There are few birthdays we look towards with dread (ok, maybe our 30th). But as AIDS hits its 25th year since being discovered in the 1980s, detection, treatment, and understanding of the disease has come a long way yet has miles to go. There were 25 million new infections in the past 5 years with 15 million deaths over the same period. Currently 38.6 million people worldwide are infected (which is up from 37.3 million in 2005). Some drops in prevalence of the disease in Africa suggests that the rate of infection is slowing.

Locally, New York City has the highest AIDS case rate in the country, with more infected citizens than LA, San Francisco, Miami, and Washington combined. 80% of new cases and deaths occur in blacks and Hispanics and is the 3rd leading cause of death in the under 65 crowd.

health_aidsribbon.jpegAs we posted earlier this week, the anniversary brought a grove of protestors out to the UN yesterday to demonstrate against what’s been called a failure on the part of the United States to do enough about the virus. 21 people were taken into custody for resisting arrest. They weren’t alone in their sentiment: while they marched outside, within the walls of the UN, Secretary General Kofi Annan spoke of how short the world has fallen of the promises it made in 2001.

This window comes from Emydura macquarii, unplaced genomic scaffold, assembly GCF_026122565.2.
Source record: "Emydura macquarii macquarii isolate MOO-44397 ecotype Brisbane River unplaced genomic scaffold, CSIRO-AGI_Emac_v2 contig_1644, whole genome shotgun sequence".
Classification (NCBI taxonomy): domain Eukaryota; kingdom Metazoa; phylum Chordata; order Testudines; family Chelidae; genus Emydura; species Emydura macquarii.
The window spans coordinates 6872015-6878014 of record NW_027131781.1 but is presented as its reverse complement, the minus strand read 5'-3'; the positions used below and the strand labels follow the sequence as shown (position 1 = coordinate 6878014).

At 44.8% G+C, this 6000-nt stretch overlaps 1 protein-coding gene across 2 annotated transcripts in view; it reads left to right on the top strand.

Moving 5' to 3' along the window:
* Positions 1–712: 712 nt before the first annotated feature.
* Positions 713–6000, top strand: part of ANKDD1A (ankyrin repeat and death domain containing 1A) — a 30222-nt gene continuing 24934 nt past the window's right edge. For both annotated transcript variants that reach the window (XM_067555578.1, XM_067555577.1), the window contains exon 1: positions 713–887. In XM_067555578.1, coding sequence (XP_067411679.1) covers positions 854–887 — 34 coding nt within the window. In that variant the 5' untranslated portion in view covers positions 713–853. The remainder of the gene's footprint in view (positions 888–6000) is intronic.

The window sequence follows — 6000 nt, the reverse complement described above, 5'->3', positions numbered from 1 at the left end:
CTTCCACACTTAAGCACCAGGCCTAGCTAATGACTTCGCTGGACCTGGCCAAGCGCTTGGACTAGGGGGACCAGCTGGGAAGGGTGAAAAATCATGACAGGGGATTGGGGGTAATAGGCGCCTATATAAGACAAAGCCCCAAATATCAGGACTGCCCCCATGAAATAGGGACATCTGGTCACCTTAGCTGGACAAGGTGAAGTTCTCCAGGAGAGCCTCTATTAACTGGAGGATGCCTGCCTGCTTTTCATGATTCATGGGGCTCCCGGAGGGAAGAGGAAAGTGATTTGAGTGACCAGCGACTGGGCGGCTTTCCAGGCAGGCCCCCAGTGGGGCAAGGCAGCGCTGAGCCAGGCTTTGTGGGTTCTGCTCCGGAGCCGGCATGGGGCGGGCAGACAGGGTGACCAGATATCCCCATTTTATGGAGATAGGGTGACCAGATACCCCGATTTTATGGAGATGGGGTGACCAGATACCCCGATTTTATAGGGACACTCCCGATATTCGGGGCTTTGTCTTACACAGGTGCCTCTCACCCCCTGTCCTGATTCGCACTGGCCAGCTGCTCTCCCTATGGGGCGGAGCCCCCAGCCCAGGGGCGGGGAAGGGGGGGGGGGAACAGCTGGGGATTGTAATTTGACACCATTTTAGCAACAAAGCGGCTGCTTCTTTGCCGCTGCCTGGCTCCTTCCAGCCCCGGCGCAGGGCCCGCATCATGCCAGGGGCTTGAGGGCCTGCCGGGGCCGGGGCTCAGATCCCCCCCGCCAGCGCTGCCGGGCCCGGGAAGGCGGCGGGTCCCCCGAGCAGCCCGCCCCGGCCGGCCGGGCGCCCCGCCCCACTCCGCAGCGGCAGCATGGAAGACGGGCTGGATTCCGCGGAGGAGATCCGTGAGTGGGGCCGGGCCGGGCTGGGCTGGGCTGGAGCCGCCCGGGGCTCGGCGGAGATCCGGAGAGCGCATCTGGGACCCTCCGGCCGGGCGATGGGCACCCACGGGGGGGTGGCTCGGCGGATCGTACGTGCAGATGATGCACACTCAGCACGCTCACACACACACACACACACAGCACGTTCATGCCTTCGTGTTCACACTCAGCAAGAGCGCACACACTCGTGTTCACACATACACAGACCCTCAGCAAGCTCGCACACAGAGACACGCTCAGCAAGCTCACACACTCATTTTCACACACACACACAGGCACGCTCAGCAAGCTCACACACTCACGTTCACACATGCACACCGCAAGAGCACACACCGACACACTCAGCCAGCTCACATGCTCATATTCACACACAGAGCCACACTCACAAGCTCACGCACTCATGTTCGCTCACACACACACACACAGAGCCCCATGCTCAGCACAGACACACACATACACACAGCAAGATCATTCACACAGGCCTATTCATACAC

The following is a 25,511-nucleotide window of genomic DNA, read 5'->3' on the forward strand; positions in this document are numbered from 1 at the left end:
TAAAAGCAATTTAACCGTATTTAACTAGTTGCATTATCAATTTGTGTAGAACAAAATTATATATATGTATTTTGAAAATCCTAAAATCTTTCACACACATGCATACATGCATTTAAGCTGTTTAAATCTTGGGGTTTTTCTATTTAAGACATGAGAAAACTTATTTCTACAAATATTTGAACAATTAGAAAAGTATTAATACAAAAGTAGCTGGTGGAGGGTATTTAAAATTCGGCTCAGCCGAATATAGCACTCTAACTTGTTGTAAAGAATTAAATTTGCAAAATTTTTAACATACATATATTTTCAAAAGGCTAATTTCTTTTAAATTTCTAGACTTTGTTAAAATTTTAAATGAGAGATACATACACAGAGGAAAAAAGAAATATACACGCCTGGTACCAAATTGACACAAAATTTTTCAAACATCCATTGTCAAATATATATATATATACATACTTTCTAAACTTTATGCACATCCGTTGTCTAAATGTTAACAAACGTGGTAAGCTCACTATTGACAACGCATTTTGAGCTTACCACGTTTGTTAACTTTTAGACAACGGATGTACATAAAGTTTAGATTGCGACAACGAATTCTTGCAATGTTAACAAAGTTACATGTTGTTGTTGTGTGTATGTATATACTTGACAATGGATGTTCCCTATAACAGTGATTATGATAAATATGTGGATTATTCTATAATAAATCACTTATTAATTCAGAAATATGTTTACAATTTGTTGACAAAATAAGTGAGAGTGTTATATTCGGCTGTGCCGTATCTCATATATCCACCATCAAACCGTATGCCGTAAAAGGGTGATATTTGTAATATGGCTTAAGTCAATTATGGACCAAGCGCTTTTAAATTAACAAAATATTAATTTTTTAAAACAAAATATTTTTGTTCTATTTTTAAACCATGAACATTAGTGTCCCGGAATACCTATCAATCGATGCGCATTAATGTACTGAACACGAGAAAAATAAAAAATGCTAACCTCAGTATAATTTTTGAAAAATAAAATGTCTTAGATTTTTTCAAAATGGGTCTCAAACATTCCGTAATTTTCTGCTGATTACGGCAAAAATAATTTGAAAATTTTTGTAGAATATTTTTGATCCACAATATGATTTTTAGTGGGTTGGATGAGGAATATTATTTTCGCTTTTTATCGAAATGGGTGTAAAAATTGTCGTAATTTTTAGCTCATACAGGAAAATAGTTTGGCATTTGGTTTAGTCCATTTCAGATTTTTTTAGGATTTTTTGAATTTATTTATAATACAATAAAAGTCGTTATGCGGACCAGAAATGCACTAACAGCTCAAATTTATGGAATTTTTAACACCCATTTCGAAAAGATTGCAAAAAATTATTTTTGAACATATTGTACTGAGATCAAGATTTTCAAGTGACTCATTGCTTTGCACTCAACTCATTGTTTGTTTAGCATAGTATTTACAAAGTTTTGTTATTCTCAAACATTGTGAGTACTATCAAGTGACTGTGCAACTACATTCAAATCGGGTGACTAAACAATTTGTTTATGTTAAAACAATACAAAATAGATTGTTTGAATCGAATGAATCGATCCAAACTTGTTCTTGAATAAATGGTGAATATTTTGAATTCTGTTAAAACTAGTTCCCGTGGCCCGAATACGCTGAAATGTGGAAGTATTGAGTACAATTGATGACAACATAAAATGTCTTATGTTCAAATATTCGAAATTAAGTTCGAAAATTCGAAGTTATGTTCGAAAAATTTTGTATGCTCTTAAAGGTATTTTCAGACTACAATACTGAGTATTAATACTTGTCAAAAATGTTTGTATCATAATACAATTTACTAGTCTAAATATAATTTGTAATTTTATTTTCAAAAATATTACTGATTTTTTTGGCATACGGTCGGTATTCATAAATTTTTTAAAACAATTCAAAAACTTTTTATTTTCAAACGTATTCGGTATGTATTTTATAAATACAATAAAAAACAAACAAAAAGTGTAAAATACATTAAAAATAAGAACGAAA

A new comprehensive report released by the United Nations this week breaks down all that’s been accomplished and what’s left on the to-do list:

The good news:
The number of new infections in a number of countries, including Kenya, Zimbabwe, and Uganda, has fallen. The same holds for Haiti and the Bahamas (after Africa, the Caribbean is the world’s second most afflicted area).

The bad news:
In other countries, the infection rate is either increasing or remaining the same. This includes South Africa and India, countries particularly decimated by the virus. Other countries that haven’t fared as well include China, Indonesia, Russia, and Vietnam. Oh, and the number of infections continues to increase among women.

The good news:
The cash flow towards combating AIDS is at its greatest ever. In 2005, the world spent $8.3 billion on the disease, where it spent $1.6 billion in 2001.

The bad news:
While governments can throw all of the money they want at AIDS, real strides towards eradicating the disease will only come with the actually changing of social norms and the stigma attached to the ill. And this hardly persists only at the social level. Governments, including the US, the Vatican, and Saudi Arabia, refuse to shake their moral stances and allowing for programs that would provide clean needles for drug abusers. This is despite the fact that, for countries like Russia, the disease is largely spread by IV drug use.

The good news:
There has been a global increase in condom use, abstinence, and folks just having fewer sexual partners.

For free and confidential testing and counseling, visit the Department of Health page or call 212.427.5120.

Gothamist Health hopes that someday we’ll celebrate the anniversary of the day they found a cure for AIDS. Maybe we’ll even get a day off from school?

Photograph of protestors outside the UN from Stuart Ramson/AP